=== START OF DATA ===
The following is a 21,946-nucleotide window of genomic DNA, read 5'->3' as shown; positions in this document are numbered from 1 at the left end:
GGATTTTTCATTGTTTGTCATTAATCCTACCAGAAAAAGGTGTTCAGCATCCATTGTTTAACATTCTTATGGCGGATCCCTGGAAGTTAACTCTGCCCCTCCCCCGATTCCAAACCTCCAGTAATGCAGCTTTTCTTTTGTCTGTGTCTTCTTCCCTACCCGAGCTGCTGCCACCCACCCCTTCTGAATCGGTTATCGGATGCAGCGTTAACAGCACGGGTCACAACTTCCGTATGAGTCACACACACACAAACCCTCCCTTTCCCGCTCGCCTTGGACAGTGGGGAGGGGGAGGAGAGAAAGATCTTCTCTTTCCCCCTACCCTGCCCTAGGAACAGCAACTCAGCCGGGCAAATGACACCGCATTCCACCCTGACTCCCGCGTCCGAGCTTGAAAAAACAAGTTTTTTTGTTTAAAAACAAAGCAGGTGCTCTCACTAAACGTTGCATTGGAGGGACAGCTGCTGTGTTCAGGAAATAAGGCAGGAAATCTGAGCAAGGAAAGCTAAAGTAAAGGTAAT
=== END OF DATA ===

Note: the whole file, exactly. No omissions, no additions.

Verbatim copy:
The following is a 21,946-nucleotide window of genomic DNA, read 5'->3' as shown; positions in this document are numbered from 1 at the left end:
GGATTTTTCATTGTTTGTCATTAATCCTACCAGAAAAAGGTGTTCAGCATCCATTGTTTAACATTCTTATGGCGGATCCCTGGAAGTTAACTCTGCCCCTCCCCCGATTCCAAACCTCCAGTAATGCAGCTTTTCTTTTGTCTGTGTCTTCTTCCCTACCCGAGCTGCTGCCACCCACCCCTTCTGAATCGGTTATCGGATGCAGCGTTAACAGCACGGGTCACAACTTCCGTATGAGTCACACACACACAAACCCTCCCTTTCCCGCTCGCCTTGGACAGTGGGGAGGGGGAGGAGAGAAAGATCTTCTCTTTCCCCCTACCCTGCCCTAGGAACAGCAACTCAGCCGGGCAAATGACACCGCATTCCACCCTGACTCCCGCGTCCGAGCTTGAAAAAACAAGTTTTTTTGTTTAAAAACAAAGCAGGTGCTCTCACTAAACGTTGCATTGGAGGGACAGCTGCTGTGTTCAGGAAATAAGGCAGGAAATCTGAGCAAGGAAAGCTAAAGTAAAGGTAAT